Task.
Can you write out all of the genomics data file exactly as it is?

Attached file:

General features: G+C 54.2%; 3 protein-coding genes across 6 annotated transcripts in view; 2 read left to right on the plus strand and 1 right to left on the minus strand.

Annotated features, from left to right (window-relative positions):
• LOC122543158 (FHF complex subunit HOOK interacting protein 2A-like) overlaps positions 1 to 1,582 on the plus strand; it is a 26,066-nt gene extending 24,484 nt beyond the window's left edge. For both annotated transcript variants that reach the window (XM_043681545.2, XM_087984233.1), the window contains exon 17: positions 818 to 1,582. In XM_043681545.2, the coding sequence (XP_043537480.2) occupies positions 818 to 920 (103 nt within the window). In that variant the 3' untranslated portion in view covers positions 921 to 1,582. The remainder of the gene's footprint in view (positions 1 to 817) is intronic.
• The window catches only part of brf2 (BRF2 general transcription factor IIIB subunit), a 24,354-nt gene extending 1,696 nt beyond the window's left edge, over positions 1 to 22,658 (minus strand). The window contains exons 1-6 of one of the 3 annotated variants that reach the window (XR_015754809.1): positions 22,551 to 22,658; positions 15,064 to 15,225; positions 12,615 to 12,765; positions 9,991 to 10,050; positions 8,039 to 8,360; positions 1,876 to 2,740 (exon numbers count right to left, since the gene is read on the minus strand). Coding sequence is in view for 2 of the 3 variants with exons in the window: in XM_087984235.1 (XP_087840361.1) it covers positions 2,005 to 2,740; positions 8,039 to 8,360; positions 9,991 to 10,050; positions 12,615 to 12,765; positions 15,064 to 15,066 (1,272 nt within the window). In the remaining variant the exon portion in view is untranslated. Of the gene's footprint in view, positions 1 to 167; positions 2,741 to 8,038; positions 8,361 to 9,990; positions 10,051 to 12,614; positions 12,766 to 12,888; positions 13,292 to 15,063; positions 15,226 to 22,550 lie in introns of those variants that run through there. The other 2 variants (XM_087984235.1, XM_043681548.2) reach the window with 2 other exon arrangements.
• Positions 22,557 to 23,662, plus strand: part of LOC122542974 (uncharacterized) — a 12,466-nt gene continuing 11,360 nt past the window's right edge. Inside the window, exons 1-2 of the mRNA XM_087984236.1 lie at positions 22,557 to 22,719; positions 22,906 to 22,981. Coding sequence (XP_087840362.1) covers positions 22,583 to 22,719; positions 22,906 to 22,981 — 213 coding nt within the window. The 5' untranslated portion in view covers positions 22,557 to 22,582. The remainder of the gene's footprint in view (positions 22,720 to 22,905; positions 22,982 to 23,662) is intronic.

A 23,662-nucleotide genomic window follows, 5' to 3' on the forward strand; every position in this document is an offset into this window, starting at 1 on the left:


General features: G+C 54.2%; 3 protein-coding genes across 6 annotated transcripts in view; 2 read left to right on the plus strand and 1 right to left on the minus strand.

Annotated features, from left to right (window-relative positions):
• LOC122543158 (FHF complex subunit HOOK interacting protein 2A-like) overlaps positions 1 to 1,582 on the plus strand; it is a 26,066-nt gene extending 24,484 nt beyond the window's left edge. For both annotated transcript variants that reach the window (XM_043681545.2, XM_087984233.1), the window contains exon 17: positions 818 to 1,582. In XM_043681545.2, the coding sequence (XP_043537480.2) occupies positions 818 to 920 (103 nt within the window). In that variant the 3' untranslated portion in view covers positions 921 to 1,582. The remainder of the gene's footprint in view (positions 1 to 817) is intronic.
• The window catches only part of brf2 (BRF2 general transcription factor IIIB subunit), a 24,354-nt gene extending 1,696 nt beyond the window's left edge, over positions 1 to 22,658 (minus strand). The window contains exons 1-6 of one of the 3 annotated variants that reach the window (XR_015754809.1): positions 22,551 to 22,658; positions 15,064 to 15,225; positions 12,615 to 12,765; positions 9,991 to 10,050; positions 8,039 to 8,360; positions 1,876 to 2,740 (exon numbers count right to left, since the gene is read on the minus strand). Coding sequence is in view for 2 of the 3 variants with exons in the window: in XM_087984235.1 (XP_087840361.1) it covers positions 2,005 to 2,740; positions 8,039 to 8,360; positions 9,991 to 10,050; positions 12,615 to 12,765; positions 15,064 to 15,066 (1,272 nt within the window). In the remaining variant the exon portion in view is untranslated. Of the gene's footprint in view, positions 1 to 167; positions 2,741 to 8,038; positions 8,361 to 9,990; positions 10,051 to 12,614; positions 12,766 to 12,888; positions 13,292 to 15,063; positions 15,226 to 22,550 lie in introns of those variants that run through there. The other 2 variants (XM_087984235.1, XM_043681548.2) reach the window with 2 other exon arrangements.
• Positions 22,557 to 23,662, plus strand: part of LOC122542974 (uncharacterized) — a 12,466-nt gene continuing 11,360 nt past the window's right edge. Inside the window, exons 1-2 of the mRNA XM_087984236.1 lie at positions 22,557 to 22,719; positions 22,906 to 22,981. Coding sequence (XP_087840362.1) covers positions 22,583 to 22,719; positions 22,906 to 22,981 — 213 coding nt within the window. The 5' untranslated portion in view covers positions 22,557 to 22,582. The remainder of the gene's footprint in view (positions 22,720 to 22,905; positions 22,982 to 23,662) is intronic.

A 23,662-nucleotide genomic window follows, 5' to 3' on the forward strand; every position in this document is an offset into this window, starting at 1 on the left: